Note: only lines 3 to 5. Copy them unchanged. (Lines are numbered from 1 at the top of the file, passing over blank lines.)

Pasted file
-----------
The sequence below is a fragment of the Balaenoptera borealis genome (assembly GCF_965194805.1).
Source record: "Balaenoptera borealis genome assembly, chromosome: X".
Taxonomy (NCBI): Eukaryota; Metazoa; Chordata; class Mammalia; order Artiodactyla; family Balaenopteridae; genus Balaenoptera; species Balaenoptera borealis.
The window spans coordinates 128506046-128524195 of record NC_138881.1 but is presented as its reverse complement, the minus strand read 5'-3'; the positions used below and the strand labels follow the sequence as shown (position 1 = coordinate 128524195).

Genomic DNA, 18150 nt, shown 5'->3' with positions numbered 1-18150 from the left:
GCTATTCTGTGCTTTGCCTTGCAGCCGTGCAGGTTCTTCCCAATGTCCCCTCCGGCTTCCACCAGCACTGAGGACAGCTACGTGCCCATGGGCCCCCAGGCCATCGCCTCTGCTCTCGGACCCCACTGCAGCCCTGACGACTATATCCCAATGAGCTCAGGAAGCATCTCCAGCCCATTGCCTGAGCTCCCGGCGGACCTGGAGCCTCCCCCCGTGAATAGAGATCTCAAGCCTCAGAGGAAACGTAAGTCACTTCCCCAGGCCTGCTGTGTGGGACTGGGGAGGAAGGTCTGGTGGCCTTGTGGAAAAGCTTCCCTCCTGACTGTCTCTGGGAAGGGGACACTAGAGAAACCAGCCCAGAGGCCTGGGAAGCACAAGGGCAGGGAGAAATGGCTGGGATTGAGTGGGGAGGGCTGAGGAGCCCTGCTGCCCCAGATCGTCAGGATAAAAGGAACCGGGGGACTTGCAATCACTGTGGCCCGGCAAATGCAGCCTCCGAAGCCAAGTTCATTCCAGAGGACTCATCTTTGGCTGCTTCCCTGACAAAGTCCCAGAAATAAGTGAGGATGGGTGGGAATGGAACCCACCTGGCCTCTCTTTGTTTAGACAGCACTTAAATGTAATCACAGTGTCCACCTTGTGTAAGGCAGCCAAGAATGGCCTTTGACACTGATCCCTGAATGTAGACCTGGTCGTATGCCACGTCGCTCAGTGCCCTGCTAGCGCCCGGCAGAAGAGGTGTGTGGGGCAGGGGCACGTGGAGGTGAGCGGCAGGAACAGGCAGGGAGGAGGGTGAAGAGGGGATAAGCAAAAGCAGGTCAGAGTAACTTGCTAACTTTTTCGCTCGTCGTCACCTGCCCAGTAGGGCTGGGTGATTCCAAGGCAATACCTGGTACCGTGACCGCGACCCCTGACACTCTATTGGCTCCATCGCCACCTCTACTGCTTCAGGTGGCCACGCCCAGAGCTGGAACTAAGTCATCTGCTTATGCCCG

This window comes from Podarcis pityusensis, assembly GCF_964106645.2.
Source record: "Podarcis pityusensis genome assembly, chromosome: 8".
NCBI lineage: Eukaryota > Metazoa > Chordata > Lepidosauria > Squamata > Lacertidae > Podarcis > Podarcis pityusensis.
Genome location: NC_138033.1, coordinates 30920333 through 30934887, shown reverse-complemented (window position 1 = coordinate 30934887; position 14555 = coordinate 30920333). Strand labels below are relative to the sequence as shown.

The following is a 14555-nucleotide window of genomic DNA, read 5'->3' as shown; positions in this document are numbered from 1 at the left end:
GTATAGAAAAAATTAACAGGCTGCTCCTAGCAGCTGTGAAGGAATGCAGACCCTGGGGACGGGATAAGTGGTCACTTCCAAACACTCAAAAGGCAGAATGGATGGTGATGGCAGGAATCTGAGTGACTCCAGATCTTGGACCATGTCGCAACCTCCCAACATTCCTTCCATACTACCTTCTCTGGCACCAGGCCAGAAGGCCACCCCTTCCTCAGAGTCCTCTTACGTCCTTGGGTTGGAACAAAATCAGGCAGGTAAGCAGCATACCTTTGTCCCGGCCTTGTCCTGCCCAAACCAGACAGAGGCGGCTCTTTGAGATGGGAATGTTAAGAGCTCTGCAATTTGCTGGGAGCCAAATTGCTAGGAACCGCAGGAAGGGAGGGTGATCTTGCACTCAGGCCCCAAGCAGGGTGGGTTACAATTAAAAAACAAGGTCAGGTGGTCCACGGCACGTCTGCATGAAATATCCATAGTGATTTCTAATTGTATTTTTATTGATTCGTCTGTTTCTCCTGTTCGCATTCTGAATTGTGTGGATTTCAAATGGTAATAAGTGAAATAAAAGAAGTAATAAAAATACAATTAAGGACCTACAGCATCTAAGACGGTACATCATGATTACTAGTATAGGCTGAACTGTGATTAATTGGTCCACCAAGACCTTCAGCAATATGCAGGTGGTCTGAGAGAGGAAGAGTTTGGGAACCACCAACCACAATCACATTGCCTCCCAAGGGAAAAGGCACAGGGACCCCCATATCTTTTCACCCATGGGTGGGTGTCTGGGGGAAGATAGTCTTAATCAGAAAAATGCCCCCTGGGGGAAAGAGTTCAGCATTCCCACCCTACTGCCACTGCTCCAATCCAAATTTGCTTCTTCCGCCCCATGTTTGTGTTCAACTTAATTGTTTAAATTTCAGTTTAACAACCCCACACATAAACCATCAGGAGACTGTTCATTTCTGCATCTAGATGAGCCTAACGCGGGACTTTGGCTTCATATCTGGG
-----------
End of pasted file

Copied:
Taxonomy (NCBI): Eukaryota; Metazoa; Chordata; class Mammalia; order Artiodactyla; family Balaenopteridae; genus Balaenoptera; species Balaenoptera borealis.
The window spans coordinates 128506046-128524195 of record NC_138881.1 but is presented as its reverse complement, the minus strand read 5'-3'; the positions used below and the strand labels follow the sequence as shown (position 1 = coordinate 128524195).

Genomic DNA, 18150 nt, shown 5'->3' with positions numbered 1-18150 from the left: